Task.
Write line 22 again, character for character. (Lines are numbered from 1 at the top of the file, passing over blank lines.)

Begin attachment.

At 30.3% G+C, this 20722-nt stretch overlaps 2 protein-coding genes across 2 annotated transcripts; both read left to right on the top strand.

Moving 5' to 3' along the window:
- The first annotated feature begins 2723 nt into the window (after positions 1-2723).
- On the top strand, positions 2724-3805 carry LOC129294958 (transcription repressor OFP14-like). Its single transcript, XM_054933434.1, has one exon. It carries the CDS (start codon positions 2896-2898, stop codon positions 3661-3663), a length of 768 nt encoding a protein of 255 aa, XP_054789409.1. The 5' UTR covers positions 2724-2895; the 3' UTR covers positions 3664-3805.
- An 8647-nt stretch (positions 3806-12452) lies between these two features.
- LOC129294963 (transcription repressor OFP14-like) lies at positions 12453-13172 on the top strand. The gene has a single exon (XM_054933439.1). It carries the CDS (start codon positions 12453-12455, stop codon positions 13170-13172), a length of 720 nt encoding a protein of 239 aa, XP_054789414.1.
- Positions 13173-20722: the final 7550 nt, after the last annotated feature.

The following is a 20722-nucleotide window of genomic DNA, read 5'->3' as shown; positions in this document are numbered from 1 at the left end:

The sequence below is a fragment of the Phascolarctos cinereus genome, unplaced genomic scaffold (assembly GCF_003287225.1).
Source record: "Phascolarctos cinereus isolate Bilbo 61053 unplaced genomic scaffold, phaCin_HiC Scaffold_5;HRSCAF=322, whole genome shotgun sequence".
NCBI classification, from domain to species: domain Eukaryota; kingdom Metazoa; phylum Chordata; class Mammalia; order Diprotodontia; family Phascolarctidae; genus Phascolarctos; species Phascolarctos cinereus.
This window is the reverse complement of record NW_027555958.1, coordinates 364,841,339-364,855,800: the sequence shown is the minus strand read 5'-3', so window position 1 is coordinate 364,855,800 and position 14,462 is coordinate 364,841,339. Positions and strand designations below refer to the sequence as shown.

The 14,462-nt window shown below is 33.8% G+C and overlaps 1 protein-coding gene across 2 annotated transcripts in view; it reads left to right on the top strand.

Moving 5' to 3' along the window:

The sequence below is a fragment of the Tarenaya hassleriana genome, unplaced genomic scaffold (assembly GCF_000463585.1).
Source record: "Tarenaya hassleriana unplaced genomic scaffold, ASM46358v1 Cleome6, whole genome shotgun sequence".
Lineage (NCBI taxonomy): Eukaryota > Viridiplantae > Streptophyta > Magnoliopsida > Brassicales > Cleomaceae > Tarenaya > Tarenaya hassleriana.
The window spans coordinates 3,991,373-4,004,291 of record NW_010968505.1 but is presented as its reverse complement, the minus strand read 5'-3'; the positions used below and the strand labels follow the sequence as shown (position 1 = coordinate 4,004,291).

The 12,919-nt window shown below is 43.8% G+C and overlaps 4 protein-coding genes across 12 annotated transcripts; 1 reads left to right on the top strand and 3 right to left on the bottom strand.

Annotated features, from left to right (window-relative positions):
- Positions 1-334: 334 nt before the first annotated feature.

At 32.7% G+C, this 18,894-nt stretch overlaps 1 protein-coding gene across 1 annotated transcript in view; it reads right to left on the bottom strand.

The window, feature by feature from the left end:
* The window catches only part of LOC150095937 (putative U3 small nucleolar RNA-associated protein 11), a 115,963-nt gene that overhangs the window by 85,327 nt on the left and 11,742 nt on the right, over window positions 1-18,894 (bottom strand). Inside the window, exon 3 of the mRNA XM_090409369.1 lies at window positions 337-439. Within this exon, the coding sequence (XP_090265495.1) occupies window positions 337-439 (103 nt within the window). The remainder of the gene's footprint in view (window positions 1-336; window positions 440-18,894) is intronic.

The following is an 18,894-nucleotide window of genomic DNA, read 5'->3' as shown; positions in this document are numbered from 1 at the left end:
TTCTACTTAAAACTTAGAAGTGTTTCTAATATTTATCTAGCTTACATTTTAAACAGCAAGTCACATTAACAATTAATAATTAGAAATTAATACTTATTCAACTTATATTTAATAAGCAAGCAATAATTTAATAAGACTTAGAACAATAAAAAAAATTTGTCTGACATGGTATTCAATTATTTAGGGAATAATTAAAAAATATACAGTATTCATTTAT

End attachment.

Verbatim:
At 32.7% G+C, this 18,894-nt stretch overlaps 1 protein-coding gene across 1 annotated transcript in view; it reads right to left on the bottom strand.